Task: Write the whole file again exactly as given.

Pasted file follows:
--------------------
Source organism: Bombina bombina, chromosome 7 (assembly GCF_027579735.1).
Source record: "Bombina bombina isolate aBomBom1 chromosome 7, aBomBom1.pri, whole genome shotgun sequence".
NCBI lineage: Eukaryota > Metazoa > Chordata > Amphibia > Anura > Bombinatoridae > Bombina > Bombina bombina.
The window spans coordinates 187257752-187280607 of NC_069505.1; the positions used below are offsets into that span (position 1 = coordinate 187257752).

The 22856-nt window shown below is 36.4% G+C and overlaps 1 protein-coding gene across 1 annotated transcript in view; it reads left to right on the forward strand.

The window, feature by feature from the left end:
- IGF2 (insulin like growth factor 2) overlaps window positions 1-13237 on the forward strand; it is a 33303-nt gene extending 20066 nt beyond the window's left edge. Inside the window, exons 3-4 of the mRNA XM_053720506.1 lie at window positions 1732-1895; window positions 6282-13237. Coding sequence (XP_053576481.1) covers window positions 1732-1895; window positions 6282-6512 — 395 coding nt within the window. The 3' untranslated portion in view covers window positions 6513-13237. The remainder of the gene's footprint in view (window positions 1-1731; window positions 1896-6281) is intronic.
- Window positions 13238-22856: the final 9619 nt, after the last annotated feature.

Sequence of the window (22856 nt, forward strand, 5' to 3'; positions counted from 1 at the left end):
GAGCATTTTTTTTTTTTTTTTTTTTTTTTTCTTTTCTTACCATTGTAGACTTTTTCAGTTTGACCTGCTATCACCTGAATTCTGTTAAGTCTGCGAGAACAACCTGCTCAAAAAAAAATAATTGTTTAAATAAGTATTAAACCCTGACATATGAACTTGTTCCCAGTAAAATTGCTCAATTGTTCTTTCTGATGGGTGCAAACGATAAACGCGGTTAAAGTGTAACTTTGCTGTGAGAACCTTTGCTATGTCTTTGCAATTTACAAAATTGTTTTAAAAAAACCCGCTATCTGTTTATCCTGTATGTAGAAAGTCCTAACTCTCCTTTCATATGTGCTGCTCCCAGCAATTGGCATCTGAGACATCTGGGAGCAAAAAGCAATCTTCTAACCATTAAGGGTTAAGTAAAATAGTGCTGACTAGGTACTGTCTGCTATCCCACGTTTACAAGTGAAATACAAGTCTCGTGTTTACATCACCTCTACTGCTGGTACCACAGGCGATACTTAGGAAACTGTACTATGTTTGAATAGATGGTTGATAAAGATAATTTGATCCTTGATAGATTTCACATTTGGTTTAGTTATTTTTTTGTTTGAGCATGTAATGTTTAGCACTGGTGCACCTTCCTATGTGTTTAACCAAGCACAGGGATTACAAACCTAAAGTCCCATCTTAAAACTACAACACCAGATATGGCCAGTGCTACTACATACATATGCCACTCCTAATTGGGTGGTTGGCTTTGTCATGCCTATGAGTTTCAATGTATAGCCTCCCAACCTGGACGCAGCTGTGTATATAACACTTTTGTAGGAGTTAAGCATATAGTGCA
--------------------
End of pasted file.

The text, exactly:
Source organism: Bombina bombina, chromosome 7 (assembly GCF_027579735.1).
Source record: "Bombina bombina isolate aBomBom1 chromosome 7, aBomBom1.pri, whole genome shotgun sequence".
NCBI lineage: Eukaryota > Metazoa > Chordata > Amphibia > Anura > Bombinatoridae > Bombina > Bombina bombina.
The window spans coordinates 187257752-187280607 of NC_069505.1; the positions used below are offsets into that span (position 1 = coordinate 187257752).

The 22856-nt window shown below is 36.4% G+C and overlaps 1 protein-coding gene across 1 annotated transcript in view; it reads left to right on the forward strand.

The window, feature by feature from the left end:
- IGF2 (insulin like growth factor 2) overlaps window positions 1-13237 on the forward strand; it is a 33303-nt gene extending 20066 nt beyond the window's left edge. Inside the window, exons 3-4 of the mRNA XM_053720506.1 lie at window positions 1732-1895; window positions 6282-13237. Coding sequence (XP_053576481.1) covers window positions 1732-1895; window positions 6282-6512 — 395 coding nt within the window. The 3' untranslated portion in view covers window positions 6513-13237. The remainder of the gene's footprint in view (window positions 1-1731; window positions 1896-6281) is intronic.
- Window positions 13238-22856: the final 9619 nt, after the last annotated feature.

Sequence of the window (22856 nt, forward strand, 5' to 3'; positions counted from 1 at the left end):
GAGCATTTTTTTTTTTTTTTTTTTTTTTTTCTTTTCTTACCATTGTAGACTTTTTCAGTTTGACCTGCTATCACCTGAATTCTGTTAAGTCTGCGAGAACAACCTGCTCAAAAAAAAATAATTGTTTAAATAAGTATTAAACCCTGACATATGAACTTGTTCCCAGTAAAATTGCTCAATTGTTCTTTCTGATGGGTGCAAACGATAAACGCGGTTAAAGTGTAACTTTGCTGTGAGAACCTTTGCTATGTCTTTGCAATTTACAAAATTGTTTTAAAAAAACCCGCTATCTGTTTATCCTGTATGTAGAAAGTCCTAACTCTCCTTTCATATGTGCTGCTCCCAGCAATTGGCATCTGAGACATCTGGGAGCAAAAAGCAATCTTCTAACCATTAAGGGTTAAGTAAAATAGTGCTGACTAGGTACTGTCTGCTATCCCACGTTTACAAGTGAAATACAAGTCTCGTGTTTACATCACCTCTACTGCTGGTACCACAGGCGATACTTAGGAAACTGTACTATGTTTGAATAGATGGTTGATAAAGATAATTTGATCCTTGATAGATTTCACATTTGGTTTAGTTATTTTTTTGTTTGAGCATGTAATGTTTAGCACTGGTGCACCTTCCTATGTGTTTAACCAAGCACAGGGATTACAAACCTAAAGTCCCATCTTAAAACTACAACACCAGATATGGCCAGTGCTACTACATACATATGCCACTCCTAATTGGGTGGTTGGCTTTGTCATGCCTATGAGTTTCAATGTATAGCCTCCCAACCTGGACGCAGCTGTGTATATAACACTTTTGTAGGAGTTAAGCATATAGTGCA